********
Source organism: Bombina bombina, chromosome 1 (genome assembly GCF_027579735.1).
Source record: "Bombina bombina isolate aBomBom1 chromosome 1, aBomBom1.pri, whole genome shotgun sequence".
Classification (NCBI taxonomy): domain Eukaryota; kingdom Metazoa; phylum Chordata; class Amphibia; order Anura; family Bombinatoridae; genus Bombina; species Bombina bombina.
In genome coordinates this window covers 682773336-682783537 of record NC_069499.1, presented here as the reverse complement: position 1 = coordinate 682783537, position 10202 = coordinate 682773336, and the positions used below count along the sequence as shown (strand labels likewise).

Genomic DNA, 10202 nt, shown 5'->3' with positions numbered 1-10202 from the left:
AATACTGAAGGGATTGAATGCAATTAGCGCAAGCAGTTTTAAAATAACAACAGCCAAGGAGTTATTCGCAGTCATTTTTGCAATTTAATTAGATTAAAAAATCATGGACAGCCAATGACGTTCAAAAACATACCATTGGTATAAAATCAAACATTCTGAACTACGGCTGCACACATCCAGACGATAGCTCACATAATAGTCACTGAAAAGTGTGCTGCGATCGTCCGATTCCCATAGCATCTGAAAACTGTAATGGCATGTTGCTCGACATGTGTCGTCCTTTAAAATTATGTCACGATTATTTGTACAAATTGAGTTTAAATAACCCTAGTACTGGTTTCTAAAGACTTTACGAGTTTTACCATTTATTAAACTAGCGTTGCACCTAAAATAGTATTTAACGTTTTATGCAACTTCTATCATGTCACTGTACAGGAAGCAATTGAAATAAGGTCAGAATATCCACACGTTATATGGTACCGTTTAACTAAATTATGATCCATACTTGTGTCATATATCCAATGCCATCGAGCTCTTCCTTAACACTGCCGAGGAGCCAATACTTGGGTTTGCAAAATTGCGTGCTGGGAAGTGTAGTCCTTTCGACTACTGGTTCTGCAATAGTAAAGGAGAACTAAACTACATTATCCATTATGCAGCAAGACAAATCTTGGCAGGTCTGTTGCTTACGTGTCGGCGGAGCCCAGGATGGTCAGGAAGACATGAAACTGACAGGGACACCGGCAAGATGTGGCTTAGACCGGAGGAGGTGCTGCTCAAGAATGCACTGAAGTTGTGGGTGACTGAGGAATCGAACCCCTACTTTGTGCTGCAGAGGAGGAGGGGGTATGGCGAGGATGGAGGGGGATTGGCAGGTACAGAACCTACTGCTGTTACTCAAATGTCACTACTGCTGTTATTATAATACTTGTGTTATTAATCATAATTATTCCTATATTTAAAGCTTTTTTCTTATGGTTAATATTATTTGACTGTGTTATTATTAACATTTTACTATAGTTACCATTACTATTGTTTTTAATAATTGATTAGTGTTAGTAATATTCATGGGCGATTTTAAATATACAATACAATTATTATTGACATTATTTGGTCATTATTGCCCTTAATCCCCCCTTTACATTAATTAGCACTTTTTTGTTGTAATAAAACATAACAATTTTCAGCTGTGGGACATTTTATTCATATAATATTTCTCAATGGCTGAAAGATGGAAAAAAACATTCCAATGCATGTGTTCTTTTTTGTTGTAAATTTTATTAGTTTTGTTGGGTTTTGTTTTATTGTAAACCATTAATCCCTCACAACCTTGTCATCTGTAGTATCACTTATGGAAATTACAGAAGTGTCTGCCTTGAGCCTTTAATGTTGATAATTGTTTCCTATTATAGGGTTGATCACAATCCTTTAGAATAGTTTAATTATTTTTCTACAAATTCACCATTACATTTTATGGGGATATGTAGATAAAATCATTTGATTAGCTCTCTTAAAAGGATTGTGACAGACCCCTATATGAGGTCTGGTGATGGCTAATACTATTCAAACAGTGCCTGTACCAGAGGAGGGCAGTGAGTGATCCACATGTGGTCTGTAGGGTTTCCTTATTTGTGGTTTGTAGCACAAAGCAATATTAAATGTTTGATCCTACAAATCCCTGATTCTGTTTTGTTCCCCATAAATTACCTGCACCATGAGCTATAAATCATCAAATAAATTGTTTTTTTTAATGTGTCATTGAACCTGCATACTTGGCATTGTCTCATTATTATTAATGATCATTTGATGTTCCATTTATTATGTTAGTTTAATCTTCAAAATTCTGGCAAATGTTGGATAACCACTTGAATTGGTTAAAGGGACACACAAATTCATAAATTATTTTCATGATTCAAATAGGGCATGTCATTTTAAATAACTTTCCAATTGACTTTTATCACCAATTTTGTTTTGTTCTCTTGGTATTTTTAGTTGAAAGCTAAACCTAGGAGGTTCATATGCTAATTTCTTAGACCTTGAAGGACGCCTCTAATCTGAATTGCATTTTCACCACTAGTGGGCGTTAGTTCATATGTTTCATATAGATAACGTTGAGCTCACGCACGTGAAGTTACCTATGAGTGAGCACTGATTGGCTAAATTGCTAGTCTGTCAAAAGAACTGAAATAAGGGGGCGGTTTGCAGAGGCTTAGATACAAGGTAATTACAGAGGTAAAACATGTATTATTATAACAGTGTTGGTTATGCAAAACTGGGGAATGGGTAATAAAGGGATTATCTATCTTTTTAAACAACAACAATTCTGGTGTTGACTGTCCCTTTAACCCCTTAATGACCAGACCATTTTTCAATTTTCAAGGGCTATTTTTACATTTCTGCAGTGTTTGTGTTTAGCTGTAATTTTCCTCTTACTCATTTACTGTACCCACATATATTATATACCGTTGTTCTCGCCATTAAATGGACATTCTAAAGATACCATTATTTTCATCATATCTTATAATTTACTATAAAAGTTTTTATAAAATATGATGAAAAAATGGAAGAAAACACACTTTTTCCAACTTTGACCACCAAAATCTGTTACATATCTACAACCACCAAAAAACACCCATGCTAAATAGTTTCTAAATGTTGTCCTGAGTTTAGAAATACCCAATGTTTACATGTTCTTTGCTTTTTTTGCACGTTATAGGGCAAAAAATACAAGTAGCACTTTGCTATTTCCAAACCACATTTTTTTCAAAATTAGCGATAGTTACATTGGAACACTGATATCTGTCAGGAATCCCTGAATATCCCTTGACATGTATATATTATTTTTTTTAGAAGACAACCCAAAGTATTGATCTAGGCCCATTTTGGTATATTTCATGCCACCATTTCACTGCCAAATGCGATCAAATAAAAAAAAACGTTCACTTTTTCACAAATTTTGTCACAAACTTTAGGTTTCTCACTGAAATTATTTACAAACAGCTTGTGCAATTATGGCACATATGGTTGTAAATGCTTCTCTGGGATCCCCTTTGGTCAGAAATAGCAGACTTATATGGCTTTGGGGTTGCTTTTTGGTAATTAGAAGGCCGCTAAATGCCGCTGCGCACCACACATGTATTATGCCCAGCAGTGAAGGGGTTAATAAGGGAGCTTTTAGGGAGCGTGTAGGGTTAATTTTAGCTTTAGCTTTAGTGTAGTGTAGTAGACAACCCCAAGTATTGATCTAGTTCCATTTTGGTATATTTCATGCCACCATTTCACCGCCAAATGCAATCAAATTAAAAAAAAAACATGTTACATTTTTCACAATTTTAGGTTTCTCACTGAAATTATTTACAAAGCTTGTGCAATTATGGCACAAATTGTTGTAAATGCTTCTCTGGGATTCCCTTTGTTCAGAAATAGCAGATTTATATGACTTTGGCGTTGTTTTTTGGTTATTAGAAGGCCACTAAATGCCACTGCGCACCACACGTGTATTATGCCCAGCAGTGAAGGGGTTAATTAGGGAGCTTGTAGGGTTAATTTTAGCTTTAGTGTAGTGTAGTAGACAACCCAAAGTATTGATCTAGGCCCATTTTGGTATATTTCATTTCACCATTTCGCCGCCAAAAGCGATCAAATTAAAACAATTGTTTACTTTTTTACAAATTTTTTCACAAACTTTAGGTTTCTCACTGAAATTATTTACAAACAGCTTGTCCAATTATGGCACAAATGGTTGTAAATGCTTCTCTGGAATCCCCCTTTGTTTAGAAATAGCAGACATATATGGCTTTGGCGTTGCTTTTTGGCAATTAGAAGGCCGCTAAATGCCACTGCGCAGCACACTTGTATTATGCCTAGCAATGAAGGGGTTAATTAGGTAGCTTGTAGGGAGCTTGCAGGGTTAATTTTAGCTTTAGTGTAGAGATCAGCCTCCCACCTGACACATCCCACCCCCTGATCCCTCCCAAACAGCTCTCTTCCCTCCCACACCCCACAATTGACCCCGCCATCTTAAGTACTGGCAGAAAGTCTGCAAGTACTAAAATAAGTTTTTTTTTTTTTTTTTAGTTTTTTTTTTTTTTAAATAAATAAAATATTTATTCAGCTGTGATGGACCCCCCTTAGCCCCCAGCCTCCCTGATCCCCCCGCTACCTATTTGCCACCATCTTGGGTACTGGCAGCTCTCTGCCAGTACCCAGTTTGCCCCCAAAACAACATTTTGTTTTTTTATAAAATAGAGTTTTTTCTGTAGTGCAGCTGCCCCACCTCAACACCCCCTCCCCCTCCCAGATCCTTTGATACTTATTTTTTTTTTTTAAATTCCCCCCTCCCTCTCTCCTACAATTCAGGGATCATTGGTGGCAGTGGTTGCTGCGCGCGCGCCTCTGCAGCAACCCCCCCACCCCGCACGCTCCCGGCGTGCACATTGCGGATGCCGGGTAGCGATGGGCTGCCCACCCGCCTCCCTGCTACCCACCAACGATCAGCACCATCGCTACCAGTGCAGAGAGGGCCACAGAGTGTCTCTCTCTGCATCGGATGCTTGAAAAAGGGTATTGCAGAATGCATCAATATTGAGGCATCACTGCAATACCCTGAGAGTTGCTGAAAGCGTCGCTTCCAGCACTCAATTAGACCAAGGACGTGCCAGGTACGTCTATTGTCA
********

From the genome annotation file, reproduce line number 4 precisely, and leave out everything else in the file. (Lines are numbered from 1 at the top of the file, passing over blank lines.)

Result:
In genome coordinates this window covers 682773336-682783537 of record NC_069499.1, presented here as the reverse complement: position 1 = coordinate 682783537, position 10202 = coordinate 682773336, and the positions used below count along the sequence as shown (strand labels likewise).